One of the consistent behavioral psychology findings is the framing effect. People judge what is pointed out and consider the number attached to it. Two out of every three dentists approve chewing no-sugar gum. Sure, but do they caveat that with increased flossing? Heck, no one cares. The thinking goes that if it was flossing that was important someone would have mentioned it.
This effect is most often seen in medical communication and Matt Yglesias captures it perfectly here:
But that headline is good. It’s salient – 4 people. It’s got friction. The real surprise is that they didn’t say ‘warn’ rather than ‘said’.
This kind of psycho-logic-magic needs countered with another kind of psycho-logic-magic.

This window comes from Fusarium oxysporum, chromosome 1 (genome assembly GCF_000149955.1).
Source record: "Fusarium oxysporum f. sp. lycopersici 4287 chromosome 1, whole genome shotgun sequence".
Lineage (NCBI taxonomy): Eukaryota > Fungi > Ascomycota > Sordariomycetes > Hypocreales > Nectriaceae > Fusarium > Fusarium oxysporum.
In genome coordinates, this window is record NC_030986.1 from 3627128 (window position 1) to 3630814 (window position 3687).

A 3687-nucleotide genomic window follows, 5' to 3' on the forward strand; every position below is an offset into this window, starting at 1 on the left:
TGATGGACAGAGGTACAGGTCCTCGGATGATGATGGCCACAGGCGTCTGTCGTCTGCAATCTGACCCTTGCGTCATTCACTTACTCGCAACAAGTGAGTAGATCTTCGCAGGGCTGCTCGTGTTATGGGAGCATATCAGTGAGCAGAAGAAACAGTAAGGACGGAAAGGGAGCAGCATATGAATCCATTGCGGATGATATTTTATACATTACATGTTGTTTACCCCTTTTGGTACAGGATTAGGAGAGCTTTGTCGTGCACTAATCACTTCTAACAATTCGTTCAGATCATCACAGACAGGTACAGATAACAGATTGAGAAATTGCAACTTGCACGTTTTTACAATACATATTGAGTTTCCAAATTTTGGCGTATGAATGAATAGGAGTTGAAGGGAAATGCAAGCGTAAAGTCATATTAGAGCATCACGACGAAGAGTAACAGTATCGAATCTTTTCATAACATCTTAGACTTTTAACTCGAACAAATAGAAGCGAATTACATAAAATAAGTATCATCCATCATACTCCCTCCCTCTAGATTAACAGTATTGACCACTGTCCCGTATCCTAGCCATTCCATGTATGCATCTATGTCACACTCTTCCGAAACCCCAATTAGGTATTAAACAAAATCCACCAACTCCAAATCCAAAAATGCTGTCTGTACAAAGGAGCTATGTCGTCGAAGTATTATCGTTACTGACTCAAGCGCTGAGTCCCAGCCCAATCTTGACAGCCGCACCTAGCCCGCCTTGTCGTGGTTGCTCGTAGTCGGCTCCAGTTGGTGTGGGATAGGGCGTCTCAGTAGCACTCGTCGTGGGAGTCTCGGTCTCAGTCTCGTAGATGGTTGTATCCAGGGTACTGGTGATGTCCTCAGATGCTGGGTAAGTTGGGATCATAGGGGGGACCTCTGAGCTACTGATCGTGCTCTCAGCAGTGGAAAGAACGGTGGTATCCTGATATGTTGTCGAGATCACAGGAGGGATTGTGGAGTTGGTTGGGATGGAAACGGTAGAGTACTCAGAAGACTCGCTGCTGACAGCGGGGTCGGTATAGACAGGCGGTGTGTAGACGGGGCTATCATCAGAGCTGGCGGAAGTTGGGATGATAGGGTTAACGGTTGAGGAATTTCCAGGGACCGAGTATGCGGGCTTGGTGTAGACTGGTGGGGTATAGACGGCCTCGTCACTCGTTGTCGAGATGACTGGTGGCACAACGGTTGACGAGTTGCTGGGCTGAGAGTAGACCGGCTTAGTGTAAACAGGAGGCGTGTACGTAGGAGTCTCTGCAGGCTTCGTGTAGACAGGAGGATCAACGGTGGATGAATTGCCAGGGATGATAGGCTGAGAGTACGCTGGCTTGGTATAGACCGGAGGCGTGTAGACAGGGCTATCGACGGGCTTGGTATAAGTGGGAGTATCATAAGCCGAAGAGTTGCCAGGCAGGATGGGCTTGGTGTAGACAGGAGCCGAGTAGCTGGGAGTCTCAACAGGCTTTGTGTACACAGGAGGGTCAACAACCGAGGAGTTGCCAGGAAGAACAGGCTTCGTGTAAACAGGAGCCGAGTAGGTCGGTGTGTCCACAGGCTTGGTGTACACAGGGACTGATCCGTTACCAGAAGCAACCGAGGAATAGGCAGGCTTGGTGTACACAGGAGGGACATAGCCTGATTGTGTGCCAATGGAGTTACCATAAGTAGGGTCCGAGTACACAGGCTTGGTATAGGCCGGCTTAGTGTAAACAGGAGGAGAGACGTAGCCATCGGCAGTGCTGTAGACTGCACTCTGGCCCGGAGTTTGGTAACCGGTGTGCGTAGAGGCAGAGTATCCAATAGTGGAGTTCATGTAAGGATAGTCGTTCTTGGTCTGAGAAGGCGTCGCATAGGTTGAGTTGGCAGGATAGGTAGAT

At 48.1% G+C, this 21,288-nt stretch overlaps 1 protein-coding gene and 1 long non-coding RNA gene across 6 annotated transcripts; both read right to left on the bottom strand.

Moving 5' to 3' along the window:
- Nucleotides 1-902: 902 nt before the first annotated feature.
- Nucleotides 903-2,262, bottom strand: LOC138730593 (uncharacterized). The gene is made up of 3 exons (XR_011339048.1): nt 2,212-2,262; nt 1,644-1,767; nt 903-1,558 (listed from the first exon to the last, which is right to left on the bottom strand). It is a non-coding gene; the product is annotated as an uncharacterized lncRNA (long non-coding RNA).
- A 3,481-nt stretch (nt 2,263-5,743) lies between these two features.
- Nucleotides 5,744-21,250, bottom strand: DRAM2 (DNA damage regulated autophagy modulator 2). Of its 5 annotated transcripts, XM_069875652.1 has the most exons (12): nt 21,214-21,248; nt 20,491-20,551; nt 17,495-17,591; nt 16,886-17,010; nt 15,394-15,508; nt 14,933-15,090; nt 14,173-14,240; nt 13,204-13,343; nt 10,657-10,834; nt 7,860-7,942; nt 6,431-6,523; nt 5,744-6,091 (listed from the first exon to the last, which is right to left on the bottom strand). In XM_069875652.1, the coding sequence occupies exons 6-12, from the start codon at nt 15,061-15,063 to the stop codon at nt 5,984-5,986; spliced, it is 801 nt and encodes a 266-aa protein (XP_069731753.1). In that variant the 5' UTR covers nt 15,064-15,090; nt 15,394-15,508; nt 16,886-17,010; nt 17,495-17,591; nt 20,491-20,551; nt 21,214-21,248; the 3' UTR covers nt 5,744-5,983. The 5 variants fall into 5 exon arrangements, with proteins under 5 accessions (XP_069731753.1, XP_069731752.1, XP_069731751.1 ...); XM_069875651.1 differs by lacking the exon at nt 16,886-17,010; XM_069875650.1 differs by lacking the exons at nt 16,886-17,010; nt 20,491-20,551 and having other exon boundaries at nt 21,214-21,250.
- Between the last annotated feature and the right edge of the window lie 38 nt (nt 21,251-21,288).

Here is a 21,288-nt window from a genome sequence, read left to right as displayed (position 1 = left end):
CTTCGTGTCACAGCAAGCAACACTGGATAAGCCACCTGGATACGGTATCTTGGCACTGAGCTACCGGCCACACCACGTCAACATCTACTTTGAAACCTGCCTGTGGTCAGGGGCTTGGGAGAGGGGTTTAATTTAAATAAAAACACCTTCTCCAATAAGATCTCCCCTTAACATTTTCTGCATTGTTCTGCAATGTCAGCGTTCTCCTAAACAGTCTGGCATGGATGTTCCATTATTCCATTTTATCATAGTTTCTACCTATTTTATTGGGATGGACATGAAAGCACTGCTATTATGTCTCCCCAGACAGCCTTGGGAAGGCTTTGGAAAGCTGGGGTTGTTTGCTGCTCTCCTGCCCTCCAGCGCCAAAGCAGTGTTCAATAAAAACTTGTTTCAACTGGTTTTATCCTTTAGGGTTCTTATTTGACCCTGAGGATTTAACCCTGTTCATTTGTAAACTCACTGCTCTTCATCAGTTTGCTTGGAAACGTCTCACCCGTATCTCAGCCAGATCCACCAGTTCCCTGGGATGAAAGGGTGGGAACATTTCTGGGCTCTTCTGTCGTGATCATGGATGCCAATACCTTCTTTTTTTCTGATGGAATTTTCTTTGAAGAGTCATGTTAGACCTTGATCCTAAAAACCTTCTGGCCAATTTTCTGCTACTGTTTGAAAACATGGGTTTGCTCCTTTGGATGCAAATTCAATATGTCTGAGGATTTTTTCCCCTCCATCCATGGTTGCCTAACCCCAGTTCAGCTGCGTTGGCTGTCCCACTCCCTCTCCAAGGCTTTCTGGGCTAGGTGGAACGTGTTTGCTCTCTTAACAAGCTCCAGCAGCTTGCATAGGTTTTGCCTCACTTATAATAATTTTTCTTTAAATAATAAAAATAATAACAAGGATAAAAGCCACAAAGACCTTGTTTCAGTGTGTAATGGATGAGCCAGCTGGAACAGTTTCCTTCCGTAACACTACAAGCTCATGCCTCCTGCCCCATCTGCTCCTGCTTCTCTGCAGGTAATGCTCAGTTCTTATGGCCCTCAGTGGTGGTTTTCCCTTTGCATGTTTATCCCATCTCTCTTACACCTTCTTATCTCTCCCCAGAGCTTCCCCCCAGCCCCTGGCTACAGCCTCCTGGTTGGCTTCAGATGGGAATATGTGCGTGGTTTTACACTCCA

We can assume two things work: (1) that people pay attention to and value what someone points out to them. This is normal, helpful, and completely understandable. It works. Most things that most people say are relevant to our lives. (2) that new news works. Different is interesting. This is also, normally helpful and understandable.
Here’s the pitch. This is the angle, the message. Here’s the psycho-logic-magic for vaccine interventions: opportunity cost.
If you’re pro-vaccine point out all the things that will be back to normal once people get it. Grandparents will visit grandchildren. Sports will resume. Christmas won’t be cancelled. Freedom and fellowship. Dining out and date nights. Cruise ships and college trips. Find whatever people value and point it out. People do not consider the opportunity cost unless it is explicit.
Closing note: if SkininTheGame is the ultimate signal, my wife had her second dose last weekend.